Levelling and Surveying

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surveyingLevelling & Surveying

3
3.1

LEVELLING & SURVEYING
General

The primary reference at water-level recording stations is a set of stable bench-marks, installed in locations where their level should not change. Upon initial set-up of a station, the levels of the relevant parts of the installation are established and recorded by means of accurate levelling. At least every two years, the levels of the staff gauges, sensor level, internal gauge, tower structure and benchmarks should be measured relative to each other as a check that records are not in error due to bank subsidence or other movement. Accurate levelling is thus a particularly important part of site establishment, installation and quality assurance. All staff shall be thoroughly familiar with its theory and practice. Levelling and surveying methods are also used for measurements of river channel and lake configurations. Often, less accurate methods can be used for this work than for water-level recording stations, although the techniques are common.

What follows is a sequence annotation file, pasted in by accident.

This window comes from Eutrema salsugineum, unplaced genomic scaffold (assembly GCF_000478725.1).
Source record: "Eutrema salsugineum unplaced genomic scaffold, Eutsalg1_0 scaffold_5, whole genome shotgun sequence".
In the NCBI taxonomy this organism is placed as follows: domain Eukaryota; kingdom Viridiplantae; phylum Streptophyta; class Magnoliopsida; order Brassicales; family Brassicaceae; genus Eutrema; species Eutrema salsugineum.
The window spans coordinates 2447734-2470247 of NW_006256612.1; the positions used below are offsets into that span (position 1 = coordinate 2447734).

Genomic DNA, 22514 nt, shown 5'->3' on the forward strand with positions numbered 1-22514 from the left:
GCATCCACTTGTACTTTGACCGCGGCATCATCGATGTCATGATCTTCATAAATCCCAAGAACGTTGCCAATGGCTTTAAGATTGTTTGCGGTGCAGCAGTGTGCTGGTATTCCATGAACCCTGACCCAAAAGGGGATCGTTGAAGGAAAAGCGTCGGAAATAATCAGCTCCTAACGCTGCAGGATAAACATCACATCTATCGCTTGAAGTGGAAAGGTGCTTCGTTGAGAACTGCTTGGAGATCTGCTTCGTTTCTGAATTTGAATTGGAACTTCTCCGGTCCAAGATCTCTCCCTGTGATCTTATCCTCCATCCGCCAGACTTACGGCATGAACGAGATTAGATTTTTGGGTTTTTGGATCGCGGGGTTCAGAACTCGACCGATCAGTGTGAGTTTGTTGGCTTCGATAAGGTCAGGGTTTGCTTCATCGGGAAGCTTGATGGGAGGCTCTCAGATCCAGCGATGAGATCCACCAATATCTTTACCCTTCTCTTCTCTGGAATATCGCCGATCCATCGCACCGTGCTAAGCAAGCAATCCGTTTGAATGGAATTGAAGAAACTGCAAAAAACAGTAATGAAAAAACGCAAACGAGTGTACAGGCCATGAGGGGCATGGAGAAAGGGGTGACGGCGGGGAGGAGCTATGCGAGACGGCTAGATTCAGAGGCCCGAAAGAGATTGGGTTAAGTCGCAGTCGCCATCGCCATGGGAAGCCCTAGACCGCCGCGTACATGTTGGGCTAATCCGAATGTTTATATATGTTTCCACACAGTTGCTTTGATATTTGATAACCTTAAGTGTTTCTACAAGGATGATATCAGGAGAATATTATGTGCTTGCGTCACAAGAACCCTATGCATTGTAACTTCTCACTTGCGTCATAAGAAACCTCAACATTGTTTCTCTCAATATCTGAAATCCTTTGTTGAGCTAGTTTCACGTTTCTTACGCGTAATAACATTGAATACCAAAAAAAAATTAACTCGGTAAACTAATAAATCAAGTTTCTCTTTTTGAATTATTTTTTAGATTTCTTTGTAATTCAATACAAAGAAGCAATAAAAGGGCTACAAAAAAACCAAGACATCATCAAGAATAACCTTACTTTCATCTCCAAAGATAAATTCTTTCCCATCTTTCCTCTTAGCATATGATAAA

3.2 Definitions Differential levelling is the term applied to any method of measuring directly with a graduated staff the difference in elevation between two or more points. Precise levelling is a particularly accurate method of differential levelling which uses highly accurate levels and with a more rigorous observing procedure than general engineering levelling. It aims to achieve high orders of accuracy such as 1 mm per 1 km traverse. A level surface is a surface which is everywhere perpendicular to the direction of the force of gravity. An example is the surface of a completely still lake. For ordinary levelling, level surfaces at different elevations can be considered to be parallel. A level datum is an arbitrary level surface to which elevations are referred. The most common surveying datum is mean sea-level (MSL), but as hydrological…...

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